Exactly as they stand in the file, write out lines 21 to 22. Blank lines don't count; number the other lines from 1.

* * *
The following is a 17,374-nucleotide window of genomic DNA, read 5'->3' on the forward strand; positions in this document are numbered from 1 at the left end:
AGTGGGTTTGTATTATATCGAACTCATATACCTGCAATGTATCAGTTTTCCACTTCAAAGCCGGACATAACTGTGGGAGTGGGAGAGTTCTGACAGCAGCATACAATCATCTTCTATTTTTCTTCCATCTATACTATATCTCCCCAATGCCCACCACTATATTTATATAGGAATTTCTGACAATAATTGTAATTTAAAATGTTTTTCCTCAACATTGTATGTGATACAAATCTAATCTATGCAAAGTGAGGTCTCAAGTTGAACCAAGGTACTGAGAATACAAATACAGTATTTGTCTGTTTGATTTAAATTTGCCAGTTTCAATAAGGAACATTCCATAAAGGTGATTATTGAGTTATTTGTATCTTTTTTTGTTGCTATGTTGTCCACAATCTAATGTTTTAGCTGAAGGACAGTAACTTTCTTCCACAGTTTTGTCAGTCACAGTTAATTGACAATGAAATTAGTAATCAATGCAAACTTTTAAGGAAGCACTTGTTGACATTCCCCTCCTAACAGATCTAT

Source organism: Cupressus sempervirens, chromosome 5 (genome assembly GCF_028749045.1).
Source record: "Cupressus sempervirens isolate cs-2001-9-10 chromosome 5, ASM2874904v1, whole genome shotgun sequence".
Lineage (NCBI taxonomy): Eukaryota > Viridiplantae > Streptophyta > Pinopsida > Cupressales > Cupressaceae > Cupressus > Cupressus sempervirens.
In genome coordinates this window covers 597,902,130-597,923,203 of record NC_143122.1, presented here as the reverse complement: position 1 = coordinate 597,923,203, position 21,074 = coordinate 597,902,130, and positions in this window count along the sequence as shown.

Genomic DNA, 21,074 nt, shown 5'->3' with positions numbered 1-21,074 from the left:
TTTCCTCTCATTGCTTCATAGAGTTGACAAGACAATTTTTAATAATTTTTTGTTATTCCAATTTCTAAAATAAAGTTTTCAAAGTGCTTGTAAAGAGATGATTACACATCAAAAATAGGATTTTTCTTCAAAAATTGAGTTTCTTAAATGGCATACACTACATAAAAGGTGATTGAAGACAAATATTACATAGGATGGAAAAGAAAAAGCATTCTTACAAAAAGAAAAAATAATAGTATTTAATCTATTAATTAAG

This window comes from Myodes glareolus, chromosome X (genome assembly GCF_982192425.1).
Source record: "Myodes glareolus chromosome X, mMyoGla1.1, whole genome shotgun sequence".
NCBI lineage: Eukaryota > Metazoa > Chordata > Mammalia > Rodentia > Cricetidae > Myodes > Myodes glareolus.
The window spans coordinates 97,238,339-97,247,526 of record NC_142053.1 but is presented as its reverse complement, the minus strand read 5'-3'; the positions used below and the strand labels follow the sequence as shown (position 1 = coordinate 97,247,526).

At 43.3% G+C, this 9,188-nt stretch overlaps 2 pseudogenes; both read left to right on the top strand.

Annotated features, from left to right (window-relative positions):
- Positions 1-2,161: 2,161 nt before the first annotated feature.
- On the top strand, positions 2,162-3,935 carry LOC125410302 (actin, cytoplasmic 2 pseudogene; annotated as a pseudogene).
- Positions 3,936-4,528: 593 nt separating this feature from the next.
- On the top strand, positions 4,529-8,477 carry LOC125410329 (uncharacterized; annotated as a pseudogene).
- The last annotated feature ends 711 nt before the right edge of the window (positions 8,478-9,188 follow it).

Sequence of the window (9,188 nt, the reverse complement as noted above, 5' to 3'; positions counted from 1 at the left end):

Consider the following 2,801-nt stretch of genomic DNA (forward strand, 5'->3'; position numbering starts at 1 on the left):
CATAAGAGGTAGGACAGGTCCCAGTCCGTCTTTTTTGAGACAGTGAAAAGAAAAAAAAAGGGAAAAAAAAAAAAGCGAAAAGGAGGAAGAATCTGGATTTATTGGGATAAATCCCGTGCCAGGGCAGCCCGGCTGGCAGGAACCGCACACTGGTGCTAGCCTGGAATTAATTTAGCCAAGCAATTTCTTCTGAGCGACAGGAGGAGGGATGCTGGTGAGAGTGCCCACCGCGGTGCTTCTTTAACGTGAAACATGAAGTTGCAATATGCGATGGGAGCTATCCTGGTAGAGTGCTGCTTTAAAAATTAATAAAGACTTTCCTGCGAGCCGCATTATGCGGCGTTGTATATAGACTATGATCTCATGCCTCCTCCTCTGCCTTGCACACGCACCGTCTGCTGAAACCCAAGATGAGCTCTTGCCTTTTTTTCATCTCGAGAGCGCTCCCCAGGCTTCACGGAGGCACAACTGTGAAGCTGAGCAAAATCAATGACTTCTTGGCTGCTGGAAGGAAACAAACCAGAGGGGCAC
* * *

Consider the following 2,801-nt stretch of genomic DNA (forward strand, 5'->3'; position numbering starts at 1 on the left):
CATAAGAGGTAGGACAGGTCCCAGTCCGTCTTTTTTGAGACAGTGAAAAGAAAAAAAAAGGGAAAAAAAAAAAAGCGAAAAGGAGGAAGAATCTGGATTTATTGGGATAAATCCCGTGCCAGGGCAGCCCGGCTGGCAGGAACCGCACACTGGTGCTAGCCTGGAATTAATTTAGCCAAGCAATTTCTTCTGAGCGACAGGAGGAGGGATGCTGGTGAGAGTGCCCACCGCGGTGCTTCTTTAACGTGAAACATGAAGTTGCAATATGCGATGGGAGCTATCCTGGTAGAGTGCTGCTTTAAAAATTAATAAAGACTTTCCTGCGAGCCGCATTATGCGGCGTTGTATATAGACTATGATCTCATGCCTCCTCCTCTGCCTTGCACACGCACCGTCTGCTGAAACCCAAGATGAGCTCTTGCCTTTTTTTCATCTCGAGAGCGCTCCCCAGGCTTCACGGAGGCACAACTGTGAAGCTGAGCAAAATCAATGACTTCTTGGCTGCTGGAAGGAAACAAACCAGAGGGGCAC